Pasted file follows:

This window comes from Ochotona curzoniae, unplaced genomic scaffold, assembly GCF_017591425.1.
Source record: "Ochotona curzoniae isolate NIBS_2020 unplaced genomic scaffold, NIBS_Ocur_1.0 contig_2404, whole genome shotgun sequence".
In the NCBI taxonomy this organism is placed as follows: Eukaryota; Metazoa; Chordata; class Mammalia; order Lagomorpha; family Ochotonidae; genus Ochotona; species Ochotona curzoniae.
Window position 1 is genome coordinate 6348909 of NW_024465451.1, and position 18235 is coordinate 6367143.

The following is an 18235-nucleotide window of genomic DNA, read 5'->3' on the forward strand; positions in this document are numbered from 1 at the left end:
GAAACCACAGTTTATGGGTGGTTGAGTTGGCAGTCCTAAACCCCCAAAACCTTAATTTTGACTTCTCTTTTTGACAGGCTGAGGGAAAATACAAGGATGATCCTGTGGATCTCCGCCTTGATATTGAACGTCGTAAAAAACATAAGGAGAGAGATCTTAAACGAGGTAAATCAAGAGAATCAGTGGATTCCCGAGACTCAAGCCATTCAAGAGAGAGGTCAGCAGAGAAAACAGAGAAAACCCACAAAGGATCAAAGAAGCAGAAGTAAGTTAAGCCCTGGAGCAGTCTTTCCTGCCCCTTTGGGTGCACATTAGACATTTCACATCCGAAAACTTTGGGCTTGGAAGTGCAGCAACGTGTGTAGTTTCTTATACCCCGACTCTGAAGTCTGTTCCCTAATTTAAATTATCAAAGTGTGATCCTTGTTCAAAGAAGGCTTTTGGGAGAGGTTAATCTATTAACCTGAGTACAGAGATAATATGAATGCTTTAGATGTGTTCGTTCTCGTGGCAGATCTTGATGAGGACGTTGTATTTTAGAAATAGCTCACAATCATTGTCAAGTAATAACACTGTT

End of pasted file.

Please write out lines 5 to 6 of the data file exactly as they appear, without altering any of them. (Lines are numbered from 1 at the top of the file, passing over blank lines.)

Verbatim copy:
The following is an 18235-nucleotide window of genomic DNA, read 5'->3' on the forward strand; positions in this document are numbered from 1 at the left end:
GAAACCACAGTTTATGGGTGGTTGAGTTGGCAGTCCTAAACCCCCAAAACCTTAATTTTGACTTCTCTTTTTGACAGGCTGAGGGAAAATACAAGGATGATCCTGTGGATCTCCGCCTTGATATTGAACGTCGTAAAAAACATAAGGAGAGAGATCTTAAACGAGGTAAATCAAGAGAATCAGTGGATTCCCGAGACTCAAGCCATTCAAGAGAGAGGTCAGCAGAGAAAACAGAGAAAACCCACAAAGGATCAAAGAAGCAGAAGTAAGTTAAGCCCTGGAGCAGTCTTTCCTGCCCCTTTGGGTGCACATTAGACATTTCACATCCGAAAACTTTGGGCTTGGAAGTGCAGCAACGTGTGTAGTTTCTTATACCCCGACTCTGAAGTCTGTTCCCTAATTTAAATTATCAAAGTGTGATCCTTGTTCAAAGAAGGCTTTTGGGAGAGGTTAATCTATTAACCTGAGTACAGAGATAATATGAATGCTTTAGATGTGTTCGTTCTCGTGGCAGATCTTGATGAGGACGTTGTATTTTAGAAATAGCTCACAATCATTGTCAAGTAATAACACTGTT